European ‘sharing economy’ tipped for rapid growth

Companies like Airbnb and Uber have made headlines – positive and negative – around the world as they disrupt the traditional holiday accommodation and taxi models. They’re two of the best-known pioneers of what’s become known as the sharing economy.

 

Mark Cliffe, chief economist at ING Group

 

Such peer-to-peer pooling was unimaginable just a few years ago. Now, though, nearly one in 10 people in the US are getting involved, and Europe is playing catch-up – fast.

“New mobile and internet technologies that make it quicker and easier to share have accelerated the growth of the sharing economy,” says Mark Cliffe, chief economist at ING Group. “There’s a clear shift in perceptions of ‘ownership’, and it has far-reaching implications for corporates as well as consumers.”

Or as The Economist wrote earlier this year: “The sharing economy is the latest example of the internet’s value to consumers. This emerging model is now big and disruptive enough for regulators and companies to have woken up to it. That is a sign of its immense potential.”

 

Competing with corporates

Some 5% of consumers in the Netherlands and in Europe broadly have already tried peer-to-peer sharing, but considerable growth is expected over the next year, according to a recent ING survey of almost 15,000 people in 15 countries. Nearly a third of people in Europe think they will take part in the sharing economy, also known as collaborative consumption, in the coming 12 months.

As the sharing economy comes of age, it will become an increasingly serious competitor to the corporate world. Greater transparency and supply will put pressure on margins of companies that supply ‘shareable’ products or services. On the other hand, it could boost sales of ‘unshareable’ items, as well as creating opportunities for companies to provide services related to the sharing economy. 

 

Mitigating disruption

PwC recently estimated that the five main sharing sectors – peer-to-peer finance, online staffing, peer-to-peer accommodation, car sharing and music/video streaming – have the potential to grow their global revenues from around $15 billion now to $335 billion by 2025.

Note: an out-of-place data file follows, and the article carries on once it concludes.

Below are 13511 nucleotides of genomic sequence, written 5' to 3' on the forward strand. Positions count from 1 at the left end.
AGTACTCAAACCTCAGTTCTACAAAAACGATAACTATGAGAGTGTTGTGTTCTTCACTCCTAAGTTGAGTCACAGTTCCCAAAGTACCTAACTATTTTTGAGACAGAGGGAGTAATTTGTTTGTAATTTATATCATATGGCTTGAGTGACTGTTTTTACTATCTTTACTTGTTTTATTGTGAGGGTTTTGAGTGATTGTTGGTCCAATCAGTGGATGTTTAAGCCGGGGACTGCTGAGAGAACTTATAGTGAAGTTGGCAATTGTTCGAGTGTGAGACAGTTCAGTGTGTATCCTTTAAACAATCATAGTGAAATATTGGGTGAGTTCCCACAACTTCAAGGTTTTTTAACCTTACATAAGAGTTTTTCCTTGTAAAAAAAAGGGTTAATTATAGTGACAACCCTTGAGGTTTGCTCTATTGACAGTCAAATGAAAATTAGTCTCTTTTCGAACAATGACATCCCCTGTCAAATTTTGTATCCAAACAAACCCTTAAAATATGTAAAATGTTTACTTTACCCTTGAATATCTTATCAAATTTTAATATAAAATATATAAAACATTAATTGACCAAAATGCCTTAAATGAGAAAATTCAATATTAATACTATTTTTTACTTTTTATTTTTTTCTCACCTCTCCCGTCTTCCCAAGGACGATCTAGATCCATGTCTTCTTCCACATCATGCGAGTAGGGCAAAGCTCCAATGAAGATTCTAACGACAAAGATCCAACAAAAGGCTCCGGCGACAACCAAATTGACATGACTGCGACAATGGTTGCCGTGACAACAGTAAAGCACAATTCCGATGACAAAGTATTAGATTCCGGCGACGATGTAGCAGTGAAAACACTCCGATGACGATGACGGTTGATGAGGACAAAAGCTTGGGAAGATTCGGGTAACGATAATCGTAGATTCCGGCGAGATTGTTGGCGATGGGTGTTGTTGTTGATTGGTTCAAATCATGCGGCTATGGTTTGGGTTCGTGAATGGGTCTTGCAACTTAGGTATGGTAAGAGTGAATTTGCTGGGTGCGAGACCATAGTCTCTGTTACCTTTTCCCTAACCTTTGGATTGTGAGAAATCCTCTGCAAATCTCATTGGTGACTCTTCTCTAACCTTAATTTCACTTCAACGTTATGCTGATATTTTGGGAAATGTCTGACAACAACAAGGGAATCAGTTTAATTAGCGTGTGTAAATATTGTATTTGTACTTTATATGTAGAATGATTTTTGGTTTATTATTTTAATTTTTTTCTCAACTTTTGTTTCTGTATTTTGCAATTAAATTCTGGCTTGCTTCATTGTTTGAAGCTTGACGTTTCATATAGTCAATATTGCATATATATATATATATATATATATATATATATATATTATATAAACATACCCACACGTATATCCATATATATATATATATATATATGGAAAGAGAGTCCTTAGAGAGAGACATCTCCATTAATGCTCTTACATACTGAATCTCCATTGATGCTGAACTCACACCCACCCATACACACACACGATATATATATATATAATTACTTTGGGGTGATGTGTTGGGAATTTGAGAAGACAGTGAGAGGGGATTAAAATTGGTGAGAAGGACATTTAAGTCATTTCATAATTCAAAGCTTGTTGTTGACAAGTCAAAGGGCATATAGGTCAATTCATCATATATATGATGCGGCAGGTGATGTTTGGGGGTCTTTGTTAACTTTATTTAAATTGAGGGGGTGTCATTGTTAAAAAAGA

Incumbents need to develop effective strategies to respond. Few sectors have been as quick off the mark as the automotive industry: most manufacturers now run their own car-sharing schemes, such as Car2Go from Daimler, or DriveNow, a joint venture between BMW and Sixt. Others have made strategic investments in new entrants, such as Avis in Zipcar or BMW in parkatmyhouse.  

“Organisations need to start the process of identifying the potential for disruption in their sector today,” said PwC. The next step is for the company to develop a mitigating strategy. That might be acquiring a new entrant, partnering or investing in them; differentiating products to continue to justify the existing pricing structure; or developing their own sharing economy concepts.

Some big organisations are sharing their assets, both tangible and intangible, with other companies. Pharma giant Merck, for example, shares some of biotechnology company Medimmune’s manufacturing capacity. GE partnered with invention platform Quirky, giving Quirky’s inventor community open access to GE’s patents and technology. 

 

Cars, not clothes

Among consumers, cars are the most frequently shared item, but holiday accommodation is expected to take the lead in the next year, the ING survey showed. There is less willingness to share things like clothes and household appliances. And there’s a clear age dimension: those participating in the shared economy are most commonly well-educated consumers aged under 35.

Saving money was the most frequently stated reason for sharing. The view that it’s good for the environment was also influential, as was the idea it’s an easy way to make extra money. By contrast, the reason most European respondents gave for not sharing was aversion to other people using their possessions: 64% in the Netherlands said “I don’t like other people using my property”. Worries about insurance deterred 44% of Dutch respondents, while 32% said they did not trust the quality of shared items.